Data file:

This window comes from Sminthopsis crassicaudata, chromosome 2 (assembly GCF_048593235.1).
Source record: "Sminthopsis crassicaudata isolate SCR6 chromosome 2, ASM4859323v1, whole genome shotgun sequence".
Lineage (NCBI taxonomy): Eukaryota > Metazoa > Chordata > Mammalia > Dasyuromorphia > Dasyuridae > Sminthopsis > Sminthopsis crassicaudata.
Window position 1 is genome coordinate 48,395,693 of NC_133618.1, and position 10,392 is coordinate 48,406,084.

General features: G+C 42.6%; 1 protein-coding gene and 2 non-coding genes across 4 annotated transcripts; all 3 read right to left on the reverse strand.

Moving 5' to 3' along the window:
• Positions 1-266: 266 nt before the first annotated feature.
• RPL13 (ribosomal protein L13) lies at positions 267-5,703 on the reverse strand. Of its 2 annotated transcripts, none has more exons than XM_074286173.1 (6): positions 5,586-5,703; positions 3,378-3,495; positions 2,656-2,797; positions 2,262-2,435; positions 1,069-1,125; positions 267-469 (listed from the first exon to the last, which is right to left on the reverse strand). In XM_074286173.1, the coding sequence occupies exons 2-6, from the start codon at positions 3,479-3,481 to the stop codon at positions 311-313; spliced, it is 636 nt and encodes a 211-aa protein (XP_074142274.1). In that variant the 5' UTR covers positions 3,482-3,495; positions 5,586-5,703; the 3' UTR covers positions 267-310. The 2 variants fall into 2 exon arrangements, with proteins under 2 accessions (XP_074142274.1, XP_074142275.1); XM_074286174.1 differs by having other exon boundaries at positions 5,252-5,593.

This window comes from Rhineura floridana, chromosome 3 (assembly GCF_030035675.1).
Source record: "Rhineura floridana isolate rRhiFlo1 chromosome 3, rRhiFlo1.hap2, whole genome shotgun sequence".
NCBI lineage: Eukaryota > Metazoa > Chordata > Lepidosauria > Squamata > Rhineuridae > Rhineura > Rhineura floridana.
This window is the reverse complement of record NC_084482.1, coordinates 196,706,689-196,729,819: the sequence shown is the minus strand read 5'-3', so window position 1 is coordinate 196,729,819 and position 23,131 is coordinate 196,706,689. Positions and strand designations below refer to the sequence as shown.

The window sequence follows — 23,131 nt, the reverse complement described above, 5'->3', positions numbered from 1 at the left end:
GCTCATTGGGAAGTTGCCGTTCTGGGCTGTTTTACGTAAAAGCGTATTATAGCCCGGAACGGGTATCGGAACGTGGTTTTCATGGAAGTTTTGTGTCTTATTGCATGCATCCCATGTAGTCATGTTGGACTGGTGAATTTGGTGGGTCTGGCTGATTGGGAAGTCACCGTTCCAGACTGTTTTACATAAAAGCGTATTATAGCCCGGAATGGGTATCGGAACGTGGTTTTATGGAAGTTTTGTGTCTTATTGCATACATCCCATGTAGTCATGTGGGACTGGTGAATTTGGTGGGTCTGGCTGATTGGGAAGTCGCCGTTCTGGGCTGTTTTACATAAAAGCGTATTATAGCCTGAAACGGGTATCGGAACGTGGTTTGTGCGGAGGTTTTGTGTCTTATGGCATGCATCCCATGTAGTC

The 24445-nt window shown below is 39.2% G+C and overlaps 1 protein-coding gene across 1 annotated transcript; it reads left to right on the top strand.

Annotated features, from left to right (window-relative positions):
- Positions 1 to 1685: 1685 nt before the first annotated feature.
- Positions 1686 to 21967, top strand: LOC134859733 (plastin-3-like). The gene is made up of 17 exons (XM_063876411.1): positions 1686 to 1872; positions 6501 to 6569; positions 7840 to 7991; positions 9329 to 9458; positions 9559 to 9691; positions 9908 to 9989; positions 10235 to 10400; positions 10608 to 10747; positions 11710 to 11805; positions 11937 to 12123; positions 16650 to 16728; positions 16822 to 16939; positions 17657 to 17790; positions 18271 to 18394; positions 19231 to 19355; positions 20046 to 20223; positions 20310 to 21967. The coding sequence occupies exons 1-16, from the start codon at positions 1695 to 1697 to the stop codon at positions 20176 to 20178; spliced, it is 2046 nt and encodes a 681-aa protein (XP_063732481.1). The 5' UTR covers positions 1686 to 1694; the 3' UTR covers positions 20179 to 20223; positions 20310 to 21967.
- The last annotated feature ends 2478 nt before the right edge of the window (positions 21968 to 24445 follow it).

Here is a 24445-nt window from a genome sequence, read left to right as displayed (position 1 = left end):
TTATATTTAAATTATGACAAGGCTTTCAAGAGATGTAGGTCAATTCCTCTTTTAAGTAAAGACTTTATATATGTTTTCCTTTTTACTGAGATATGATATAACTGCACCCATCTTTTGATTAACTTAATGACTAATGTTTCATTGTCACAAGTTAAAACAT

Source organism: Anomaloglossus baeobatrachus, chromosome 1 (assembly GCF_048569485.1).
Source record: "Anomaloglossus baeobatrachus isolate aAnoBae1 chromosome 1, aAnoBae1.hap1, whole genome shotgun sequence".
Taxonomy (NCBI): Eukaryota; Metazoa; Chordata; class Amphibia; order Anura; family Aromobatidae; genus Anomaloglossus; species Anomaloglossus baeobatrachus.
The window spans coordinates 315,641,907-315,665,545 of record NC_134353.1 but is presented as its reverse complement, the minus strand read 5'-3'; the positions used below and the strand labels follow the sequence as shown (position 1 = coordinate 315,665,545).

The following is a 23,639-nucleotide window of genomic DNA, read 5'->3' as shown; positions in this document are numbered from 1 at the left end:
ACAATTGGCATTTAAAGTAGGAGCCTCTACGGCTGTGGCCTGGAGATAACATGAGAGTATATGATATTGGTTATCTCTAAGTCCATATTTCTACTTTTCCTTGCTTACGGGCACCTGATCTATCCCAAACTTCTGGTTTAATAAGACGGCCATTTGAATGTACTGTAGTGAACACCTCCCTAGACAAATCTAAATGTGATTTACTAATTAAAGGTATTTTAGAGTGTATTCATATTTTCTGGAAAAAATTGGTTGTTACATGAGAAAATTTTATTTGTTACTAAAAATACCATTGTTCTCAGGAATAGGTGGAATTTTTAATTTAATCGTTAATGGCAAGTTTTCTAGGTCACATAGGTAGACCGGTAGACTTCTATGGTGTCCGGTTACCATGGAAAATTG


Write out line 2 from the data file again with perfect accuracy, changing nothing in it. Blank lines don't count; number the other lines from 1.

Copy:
Source record: "Sminthopsis crassicaudata isolate SCR6 chromosome 2, ASM4859323v1, whole genome shotgun sequence".